William Wayne Weems
So I was called
during a back and forth debate with Facebook comments. I am aware of
the present loose use of that slur, and the contention among some
folk "of color" that it is impossible for them to be racist
while those of "white" skin are by their very culture
necessarily prey to such attitudes. But naïf that I am, I thought my
participation in the Civil Rights restaurant sit-ins during the
1960's would somehow insulate me from such a charge. Moreover, when
unexpected and adverse circumstances some twenty years later left an
elderly black woman without either shelter or her prescription
medications, spouse Sue and I drove her to drugstores and let her use
the guest bedroom in our house until her daughter could leave the
I have alluded to a
prior incident that may show the depth of my racism, and it is with
considerable relish that I take this opportunity to expand that tale
here. A glance at the photo above will give you some idea of the
front of the "shotgun" type homes involved in this
tale....except the two houses were not joined together. When I
glanced across the street in c.a. 1961, I noted the right hand house
was on fire.
I knew "colored
folk" lived in those houses, but there didn't seem to be anyone
around, so I raced across the street and knocked on the right hand
door. A glass pane in the door shattered at my touch from the heat,
so I knew to use my t-shirt to guard my hand while trying the
doorknob. It was locked, so there was likely no one home. I went to
the left hand door and banged away. The roof on that house was
catching fire from falling embers and the entire wood siding was
smoking from the heat of the blaze next door.
could see through the
door glass a woman leave her kitchen and approach the door.. When she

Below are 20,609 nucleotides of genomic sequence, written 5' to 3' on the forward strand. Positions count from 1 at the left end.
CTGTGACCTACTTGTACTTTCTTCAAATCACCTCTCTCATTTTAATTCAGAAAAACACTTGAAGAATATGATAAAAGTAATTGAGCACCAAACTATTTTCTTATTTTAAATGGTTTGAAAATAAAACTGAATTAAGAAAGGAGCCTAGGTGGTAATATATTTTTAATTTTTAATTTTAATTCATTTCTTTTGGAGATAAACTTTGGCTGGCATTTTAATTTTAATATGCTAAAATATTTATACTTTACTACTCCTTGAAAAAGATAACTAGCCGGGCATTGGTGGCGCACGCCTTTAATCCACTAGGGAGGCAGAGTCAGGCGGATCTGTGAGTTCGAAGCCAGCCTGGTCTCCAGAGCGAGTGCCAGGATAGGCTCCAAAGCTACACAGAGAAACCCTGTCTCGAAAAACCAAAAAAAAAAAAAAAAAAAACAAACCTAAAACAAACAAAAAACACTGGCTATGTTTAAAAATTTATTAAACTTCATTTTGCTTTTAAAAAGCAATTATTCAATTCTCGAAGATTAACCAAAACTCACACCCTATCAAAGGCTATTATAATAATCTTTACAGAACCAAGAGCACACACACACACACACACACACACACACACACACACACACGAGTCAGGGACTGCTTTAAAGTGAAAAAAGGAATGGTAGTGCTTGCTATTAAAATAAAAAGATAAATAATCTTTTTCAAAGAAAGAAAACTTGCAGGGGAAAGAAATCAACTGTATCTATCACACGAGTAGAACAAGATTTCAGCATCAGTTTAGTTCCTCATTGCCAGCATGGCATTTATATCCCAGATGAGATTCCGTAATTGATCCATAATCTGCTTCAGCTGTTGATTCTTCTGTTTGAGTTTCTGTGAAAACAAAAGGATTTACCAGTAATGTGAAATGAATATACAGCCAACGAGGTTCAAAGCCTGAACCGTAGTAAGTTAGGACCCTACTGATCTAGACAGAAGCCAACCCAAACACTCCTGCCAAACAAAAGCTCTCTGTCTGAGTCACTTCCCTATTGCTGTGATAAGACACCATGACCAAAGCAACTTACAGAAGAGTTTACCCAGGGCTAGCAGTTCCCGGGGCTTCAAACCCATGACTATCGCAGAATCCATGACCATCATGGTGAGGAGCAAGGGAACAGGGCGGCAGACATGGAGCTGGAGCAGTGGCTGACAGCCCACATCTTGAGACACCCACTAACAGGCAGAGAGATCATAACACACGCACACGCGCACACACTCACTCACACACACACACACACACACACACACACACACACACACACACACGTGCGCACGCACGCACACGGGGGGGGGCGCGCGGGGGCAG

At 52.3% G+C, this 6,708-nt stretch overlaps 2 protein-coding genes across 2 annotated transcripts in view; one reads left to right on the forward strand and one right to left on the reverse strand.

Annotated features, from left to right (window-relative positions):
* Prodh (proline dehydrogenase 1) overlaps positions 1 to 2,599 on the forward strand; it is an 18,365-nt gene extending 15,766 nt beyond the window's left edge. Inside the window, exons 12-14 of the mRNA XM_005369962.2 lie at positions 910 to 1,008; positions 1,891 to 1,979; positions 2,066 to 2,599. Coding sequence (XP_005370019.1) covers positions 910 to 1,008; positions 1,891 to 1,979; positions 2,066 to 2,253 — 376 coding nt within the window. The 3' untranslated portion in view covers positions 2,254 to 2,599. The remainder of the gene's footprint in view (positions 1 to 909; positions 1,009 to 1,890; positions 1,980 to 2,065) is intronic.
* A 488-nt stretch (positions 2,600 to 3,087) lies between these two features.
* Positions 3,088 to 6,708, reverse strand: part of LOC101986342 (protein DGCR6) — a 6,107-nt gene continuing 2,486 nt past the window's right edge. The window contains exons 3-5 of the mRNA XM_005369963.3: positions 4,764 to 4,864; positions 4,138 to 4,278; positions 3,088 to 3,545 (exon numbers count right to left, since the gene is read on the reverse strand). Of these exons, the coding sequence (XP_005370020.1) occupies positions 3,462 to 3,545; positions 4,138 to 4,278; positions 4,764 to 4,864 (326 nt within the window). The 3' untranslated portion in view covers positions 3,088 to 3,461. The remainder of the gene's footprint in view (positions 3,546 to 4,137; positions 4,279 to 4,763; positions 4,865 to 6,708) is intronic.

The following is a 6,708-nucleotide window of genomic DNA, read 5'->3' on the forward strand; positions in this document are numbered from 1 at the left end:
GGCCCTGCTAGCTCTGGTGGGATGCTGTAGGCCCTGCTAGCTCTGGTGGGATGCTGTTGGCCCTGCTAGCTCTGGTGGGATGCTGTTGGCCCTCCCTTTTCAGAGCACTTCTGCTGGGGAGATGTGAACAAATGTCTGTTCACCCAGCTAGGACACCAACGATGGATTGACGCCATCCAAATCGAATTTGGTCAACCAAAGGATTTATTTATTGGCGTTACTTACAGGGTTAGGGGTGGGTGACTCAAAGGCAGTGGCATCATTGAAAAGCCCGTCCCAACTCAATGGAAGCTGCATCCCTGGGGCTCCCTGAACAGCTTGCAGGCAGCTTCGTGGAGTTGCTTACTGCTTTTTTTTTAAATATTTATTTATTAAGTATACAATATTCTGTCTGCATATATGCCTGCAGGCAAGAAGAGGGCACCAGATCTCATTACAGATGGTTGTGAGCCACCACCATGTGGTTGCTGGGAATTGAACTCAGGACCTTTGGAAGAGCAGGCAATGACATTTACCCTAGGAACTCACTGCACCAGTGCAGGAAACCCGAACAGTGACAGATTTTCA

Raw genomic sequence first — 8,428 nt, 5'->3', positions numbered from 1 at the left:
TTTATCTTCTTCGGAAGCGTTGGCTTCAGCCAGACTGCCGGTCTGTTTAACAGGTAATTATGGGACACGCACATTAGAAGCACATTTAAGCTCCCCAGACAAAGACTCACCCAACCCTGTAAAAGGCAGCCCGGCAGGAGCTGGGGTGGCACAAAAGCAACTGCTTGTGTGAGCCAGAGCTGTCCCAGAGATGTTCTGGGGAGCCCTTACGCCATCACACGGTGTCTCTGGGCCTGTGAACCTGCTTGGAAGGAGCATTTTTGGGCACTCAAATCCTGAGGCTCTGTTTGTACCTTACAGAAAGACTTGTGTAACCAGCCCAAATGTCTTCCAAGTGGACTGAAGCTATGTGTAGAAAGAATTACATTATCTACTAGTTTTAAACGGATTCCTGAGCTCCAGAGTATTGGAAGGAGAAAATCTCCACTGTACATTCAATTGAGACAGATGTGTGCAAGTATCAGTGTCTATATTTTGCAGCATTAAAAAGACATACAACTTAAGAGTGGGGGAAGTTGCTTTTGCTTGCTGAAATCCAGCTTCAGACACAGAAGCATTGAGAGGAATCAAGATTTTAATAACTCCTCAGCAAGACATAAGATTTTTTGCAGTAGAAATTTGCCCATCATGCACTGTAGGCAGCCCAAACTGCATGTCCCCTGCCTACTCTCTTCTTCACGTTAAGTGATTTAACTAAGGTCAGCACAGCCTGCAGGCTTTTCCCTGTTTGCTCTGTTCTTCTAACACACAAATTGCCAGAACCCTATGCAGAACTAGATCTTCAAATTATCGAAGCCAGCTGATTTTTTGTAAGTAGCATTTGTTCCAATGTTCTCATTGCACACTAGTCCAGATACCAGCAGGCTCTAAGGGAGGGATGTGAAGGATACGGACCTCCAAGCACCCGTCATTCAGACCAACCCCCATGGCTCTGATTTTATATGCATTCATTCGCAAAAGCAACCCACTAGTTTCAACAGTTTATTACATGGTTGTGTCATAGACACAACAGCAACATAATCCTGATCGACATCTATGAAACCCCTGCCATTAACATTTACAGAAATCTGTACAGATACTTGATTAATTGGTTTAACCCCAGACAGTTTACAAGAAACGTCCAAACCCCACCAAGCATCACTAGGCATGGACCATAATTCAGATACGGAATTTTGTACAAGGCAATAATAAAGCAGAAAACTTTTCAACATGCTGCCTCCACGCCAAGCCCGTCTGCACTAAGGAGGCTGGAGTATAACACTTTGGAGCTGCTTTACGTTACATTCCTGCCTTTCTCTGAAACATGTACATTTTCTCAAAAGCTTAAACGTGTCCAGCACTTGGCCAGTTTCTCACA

opened it to inquire about my purpose, I gestured to the right hand
house, where bursts of flame were now beginning to engulf the front
porch. I advised her to leave at once, she said "Lordy!"
and quickly complied. By this time her front yard was filling with
other folk of color and the wail of fire department sirens could
faintly be heard in the far distance. Suddenly the woman stiffened
and said "Maddie! Is Maddie still in there?" She bolted for
her front door and dashed inside.
quickly gave chase, but
halted at the front door entrance. The interior of that house was now
full of hot, swirling smoke, and it seemed to be getting thicker.
Suddenly a black man elbowed me aside and dashed into the house. I
could hear him find the woman and lead her forward, but the smoke was
now so thick they were blinded and colliding with furniture.I quickly
realized that if I proceeded into the house there would be three of
us thrashing about, since no one had any protective gear.
didn't know about the
Fire Department term "flashover" but it was obvious the
interior of the house could erupt into flames at any second.
Nevertheless, I grasped the door frame, stepped inside and extended
my arm as far as it would go, shouting "Come to the sound of my
voice! Come quickly! I repeated that shout three times until I felt
another hand touch mine.Levering against the door frame, I pulled the
three of us outside. While another black woman reassured the
distressed housewife her Maddie was safely down the street, I watched
as flames swirled over the left hand house.
Not once had I considered
the shade of anyone's skin.
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